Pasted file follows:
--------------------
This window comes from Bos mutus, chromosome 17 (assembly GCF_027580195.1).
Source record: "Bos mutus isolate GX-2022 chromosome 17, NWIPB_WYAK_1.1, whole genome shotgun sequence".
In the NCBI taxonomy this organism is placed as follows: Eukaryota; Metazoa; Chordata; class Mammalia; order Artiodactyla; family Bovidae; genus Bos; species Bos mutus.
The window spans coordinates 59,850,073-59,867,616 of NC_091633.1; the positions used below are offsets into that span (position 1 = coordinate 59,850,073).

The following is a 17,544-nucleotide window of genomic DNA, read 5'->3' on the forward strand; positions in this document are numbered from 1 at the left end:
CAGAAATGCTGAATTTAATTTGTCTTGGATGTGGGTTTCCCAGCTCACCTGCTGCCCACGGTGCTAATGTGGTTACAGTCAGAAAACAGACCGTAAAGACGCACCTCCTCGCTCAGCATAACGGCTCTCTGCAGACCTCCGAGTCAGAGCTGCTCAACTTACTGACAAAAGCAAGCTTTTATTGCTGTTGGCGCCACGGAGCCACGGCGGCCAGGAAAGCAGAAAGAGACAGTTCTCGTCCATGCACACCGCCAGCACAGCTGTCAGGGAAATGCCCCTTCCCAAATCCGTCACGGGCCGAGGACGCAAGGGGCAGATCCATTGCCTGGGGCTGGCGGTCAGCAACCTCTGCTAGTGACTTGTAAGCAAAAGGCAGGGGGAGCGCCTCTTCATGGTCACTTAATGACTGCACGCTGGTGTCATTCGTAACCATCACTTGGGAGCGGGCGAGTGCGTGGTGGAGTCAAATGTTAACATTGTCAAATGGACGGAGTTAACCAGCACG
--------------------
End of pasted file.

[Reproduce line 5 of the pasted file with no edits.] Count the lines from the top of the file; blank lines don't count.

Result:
The following is a 17,544-nucleotide window of genomic DNA, read 5'->3' on the forward strand; positions in this document are numbered from 1 at the left end: